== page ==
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Anne-Sophie Mutter

This Year's Hong Kong Philharmonic Orchestra Program Highlights

Having bid farewell to music director and chief conductor Maestro Edo de Waart after eight successful seasons, the Hong Kong Philharmonic Orchestra (HKPO) welcomes a new conductor and a thrilling new season starting from September. Penny Zhou takes a look at this year’s program highlights, which aim to bring the Philharmonic to a wider audience with immersive, interactive concert experiences.

Earlier this month, sold-out concerts featuring Chinese superstar pianist Yundi Li opened the Hong Kong Philharmonic Orchestra’s 2012/13 season. The orchestra’s advance subscription campaign has yielded outstanding results, with the number of tickets sold per concert increasing 22 percent over the last season, breaking all previous records—it’s an exciting time to be a classical music fan in Hong Kong. This new season’s programs have been devised by the HKPO’s new music director, Jaap van Zweden, who will make his stage debut as the orchestra’s chief conductor on September 28, at “Welcome, Jaap! A National Day Celebration” concert, which will be held ahead of the National Day vacation.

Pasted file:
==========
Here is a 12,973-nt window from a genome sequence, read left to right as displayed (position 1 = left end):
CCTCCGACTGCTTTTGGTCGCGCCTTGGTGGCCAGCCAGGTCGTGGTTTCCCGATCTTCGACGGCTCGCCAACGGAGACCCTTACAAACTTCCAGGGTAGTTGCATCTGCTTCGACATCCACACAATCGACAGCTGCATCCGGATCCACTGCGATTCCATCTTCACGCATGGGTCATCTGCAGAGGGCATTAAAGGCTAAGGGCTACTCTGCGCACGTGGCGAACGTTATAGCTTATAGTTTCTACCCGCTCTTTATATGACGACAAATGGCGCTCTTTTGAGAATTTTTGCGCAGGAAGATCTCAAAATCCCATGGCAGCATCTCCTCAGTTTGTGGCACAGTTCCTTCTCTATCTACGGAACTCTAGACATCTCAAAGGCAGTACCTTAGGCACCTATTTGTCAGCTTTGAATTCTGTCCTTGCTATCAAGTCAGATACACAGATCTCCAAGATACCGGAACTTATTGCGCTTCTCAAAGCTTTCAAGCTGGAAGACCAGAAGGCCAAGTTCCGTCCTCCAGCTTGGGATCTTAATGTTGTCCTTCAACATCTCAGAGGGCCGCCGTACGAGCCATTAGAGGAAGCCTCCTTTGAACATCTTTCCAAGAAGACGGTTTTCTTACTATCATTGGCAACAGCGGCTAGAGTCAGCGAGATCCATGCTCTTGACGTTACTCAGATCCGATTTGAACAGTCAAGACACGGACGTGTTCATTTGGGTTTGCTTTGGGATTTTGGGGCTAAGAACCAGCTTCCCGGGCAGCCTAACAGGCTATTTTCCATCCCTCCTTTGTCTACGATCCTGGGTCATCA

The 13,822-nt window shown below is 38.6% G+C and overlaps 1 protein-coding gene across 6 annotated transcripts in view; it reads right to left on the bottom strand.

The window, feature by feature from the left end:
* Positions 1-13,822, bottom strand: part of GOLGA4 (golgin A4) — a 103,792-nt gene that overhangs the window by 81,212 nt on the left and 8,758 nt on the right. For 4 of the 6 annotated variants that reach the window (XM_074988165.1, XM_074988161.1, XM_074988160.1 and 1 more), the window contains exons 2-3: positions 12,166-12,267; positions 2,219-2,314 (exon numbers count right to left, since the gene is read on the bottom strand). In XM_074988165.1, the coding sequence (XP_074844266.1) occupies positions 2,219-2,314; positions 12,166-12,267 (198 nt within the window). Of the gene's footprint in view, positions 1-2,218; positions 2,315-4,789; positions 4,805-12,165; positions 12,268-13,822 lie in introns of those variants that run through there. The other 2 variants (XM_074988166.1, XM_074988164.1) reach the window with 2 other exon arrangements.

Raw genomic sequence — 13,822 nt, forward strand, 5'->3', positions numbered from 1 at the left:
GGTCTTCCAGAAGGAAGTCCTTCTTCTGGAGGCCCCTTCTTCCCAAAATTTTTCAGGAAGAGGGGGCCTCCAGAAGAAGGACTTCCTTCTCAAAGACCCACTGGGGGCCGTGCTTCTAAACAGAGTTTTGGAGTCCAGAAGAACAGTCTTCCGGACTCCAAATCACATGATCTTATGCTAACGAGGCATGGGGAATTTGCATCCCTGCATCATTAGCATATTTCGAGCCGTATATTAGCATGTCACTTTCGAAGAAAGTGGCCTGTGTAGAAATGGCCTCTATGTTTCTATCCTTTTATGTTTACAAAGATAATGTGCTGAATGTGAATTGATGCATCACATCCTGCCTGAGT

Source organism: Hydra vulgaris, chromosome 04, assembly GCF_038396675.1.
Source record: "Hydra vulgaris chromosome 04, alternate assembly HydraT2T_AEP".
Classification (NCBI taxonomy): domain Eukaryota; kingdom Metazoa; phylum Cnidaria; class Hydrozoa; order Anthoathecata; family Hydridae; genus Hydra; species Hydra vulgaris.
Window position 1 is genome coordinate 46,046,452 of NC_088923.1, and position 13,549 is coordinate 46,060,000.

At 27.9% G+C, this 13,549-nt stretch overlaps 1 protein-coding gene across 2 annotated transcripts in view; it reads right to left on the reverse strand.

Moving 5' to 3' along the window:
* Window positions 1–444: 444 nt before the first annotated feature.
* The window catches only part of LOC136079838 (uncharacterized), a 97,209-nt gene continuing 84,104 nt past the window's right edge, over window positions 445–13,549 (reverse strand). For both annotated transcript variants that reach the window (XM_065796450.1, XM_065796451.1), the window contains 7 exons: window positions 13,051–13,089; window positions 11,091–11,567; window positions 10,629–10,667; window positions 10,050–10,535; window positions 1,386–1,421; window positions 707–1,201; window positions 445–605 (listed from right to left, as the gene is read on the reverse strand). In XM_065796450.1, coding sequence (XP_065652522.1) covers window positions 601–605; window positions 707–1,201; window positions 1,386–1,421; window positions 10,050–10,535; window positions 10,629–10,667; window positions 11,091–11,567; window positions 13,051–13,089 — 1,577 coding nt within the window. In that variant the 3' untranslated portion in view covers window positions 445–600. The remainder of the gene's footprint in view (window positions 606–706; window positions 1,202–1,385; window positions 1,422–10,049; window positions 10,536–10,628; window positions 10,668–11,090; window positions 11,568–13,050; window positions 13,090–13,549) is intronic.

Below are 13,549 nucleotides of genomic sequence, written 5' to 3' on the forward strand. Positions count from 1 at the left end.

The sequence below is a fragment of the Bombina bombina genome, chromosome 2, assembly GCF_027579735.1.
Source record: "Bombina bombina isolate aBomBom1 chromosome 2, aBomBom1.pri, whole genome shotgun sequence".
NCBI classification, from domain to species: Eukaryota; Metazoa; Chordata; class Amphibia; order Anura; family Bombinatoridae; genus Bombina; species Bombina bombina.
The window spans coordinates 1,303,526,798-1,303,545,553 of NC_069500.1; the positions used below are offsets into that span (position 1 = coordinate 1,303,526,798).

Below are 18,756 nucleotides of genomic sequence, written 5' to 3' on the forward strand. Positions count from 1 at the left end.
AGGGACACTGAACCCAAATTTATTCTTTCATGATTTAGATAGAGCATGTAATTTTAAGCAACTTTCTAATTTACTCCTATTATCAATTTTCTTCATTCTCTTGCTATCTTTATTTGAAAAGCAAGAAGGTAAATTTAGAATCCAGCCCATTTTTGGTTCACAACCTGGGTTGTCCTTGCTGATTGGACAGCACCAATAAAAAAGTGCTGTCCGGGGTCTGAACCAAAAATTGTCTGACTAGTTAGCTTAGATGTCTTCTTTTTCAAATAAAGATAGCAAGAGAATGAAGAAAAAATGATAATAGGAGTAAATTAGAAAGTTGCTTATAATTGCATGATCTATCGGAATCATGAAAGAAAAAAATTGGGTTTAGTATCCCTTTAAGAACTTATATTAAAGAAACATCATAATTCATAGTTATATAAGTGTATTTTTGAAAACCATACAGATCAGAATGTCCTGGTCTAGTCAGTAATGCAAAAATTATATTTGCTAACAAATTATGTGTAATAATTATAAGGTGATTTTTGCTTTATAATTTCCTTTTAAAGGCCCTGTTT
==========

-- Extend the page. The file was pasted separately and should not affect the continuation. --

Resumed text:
Named “Conductor of the Year” in 2012 by Musical America, Amsterdam-born van Zweden is one of today’s most sought-after conductors. He has collaborated regularly with some of the world’s most prestigious orchestras including the Chicago Symphony, the Cleveland and Philadelphia Orchestras, as well as the Munich Philharmonic. Last season, he was the only conductor in the world to have been booked by all of the top five American orchestras. Chief executive of the HKPO, Michael MacLeod, who was on the search committee board for the new music director, discusses the appointment of Maestro van Zweden: “We lined up a number of candidates, but it was clear that Jaap, who had conducted the HKPO on four different occasions [as a guest conductor], was a real world-class conductor. And I feel that we snapped him up at exactly the right moment.”

So how is van Zweden’s conducting style different from de Waart’s? MacLeod gives a vivid comparison as he likens the former to Beethoven’s Symphony No. 5 and the latter to Beethoven’s Symphony No. 6. “They’re both great musicians, but Edo’s style is more pastoral while Jaap is more intense,” he adds. “I think Jaap is the Georg Solti of the new generation. Solti was an extraordinarily famous conductor from the 50s to the 70s. He was incisive, passionate and athletic, had tremendous energy and could get great sound out of an orchestra. And Jaap is all of these things.”

Apart from the new music director, the announcement of a dazzling line-up of world-class soloists set to perform with the orchestra this season is also creating a buzz among local music lovers. Top of the list are Chinese pianist Lang Lang, German violinist Anne-Sophie Mutter and legendary Russian-Icelandic conductor and pianist Vladimir Ashkenazy.